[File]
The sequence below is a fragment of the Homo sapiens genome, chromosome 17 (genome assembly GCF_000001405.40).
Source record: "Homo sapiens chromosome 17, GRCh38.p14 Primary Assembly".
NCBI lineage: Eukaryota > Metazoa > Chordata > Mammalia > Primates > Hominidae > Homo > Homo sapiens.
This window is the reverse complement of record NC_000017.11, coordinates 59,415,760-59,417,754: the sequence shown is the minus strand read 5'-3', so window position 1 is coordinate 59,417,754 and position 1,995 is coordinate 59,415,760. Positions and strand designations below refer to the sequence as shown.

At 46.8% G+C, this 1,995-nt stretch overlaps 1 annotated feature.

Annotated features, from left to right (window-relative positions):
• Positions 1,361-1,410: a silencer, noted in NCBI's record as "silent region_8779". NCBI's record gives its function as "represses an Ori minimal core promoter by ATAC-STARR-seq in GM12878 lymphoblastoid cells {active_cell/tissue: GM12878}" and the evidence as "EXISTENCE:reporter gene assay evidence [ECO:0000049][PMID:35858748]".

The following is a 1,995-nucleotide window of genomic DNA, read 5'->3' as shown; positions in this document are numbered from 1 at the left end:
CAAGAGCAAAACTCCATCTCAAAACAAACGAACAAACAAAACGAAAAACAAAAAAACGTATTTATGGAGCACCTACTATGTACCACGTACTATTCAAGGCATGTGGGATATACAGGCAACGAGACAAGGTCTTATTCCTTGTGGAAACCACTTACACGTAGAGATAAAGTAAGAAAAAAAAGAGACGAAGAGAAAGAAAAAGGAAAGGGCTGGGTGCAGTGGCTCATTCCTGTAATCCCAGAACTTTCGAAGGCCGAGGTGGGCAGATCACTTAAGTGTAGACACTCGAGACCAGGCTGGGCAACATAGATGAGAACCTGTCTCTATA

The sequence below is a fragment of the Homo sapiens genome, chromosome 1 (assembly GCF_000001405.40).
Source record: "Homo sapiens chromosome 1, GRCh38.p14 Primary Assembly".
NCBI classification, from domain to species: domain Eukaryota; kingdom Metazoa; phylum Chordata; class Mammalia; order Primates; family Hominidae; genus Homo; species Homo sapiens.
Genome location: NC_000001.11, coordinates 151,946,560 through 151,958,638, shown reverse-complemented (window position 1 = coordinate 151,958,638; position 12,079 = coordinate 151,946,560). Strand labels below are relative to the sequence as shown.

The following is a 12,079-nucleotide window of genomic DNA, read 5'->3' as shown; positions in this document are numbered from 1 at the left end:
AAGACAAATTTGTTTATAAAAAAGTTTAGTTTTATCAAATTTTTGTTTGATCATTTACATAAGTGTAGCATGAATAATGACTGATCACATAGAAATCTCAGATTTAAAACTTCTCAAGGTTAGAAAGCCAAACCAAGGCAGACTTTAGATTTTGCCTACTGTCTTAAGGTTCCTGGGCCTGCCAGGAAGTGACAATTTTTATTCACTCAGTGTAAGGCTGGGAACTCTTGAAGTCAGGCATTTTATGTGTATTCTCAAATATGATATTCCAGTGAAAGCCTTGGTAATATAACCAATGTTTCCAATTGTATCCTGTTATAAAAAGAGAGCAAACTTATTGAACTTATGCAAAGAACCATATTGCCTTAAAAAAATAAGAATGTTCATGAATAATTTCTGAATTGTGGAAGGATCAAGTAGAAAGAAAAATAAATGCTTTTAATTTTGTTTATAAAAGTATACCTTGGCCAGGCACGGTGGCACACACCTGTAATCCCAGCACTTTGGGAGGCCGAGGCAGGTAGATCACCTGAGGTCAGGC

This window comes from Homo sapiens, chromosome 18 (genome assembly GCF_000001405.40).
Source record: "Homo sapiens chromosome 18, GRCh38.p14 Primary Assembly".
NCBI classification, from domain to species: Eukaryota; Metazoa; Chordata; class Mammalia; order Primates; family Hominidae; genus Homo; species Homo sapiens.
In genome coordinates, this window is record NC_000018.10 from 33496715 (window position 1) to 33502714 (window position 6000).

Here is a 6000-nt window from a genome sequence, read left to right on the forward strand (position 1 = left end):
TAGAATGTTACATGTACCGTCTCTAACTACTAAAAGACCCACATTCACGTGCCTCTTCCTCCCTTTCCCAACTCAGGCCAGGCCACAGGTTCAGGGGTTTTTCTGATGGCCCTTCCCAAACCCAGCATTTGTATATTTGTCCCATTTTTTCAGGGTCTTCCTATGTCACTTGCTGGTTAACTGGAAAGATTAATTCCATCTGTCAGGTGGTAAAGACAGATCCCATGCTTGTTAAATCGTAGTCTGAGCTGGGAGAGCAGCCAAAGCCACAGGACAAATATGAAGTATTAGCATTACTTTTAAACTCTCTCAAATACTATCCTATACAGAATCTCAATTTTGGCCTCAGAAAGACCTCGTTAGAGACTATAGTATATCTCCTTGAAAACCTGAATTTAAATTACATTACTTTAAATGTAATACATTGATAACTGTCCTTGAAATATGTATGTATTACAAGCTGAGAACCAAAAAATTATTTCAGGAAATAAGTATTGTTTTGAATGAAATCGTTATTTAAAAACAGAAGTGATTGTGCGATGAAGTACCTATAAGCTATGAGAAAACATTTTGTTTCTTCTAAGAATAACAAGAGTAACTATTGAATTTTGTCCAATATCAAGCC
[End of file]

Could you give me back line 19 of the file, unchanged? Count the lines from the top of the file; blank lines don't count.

In genome coordinates, this window is record NC_000018.10 from 33496715 (window position 1) to 33502714 (window position 6000).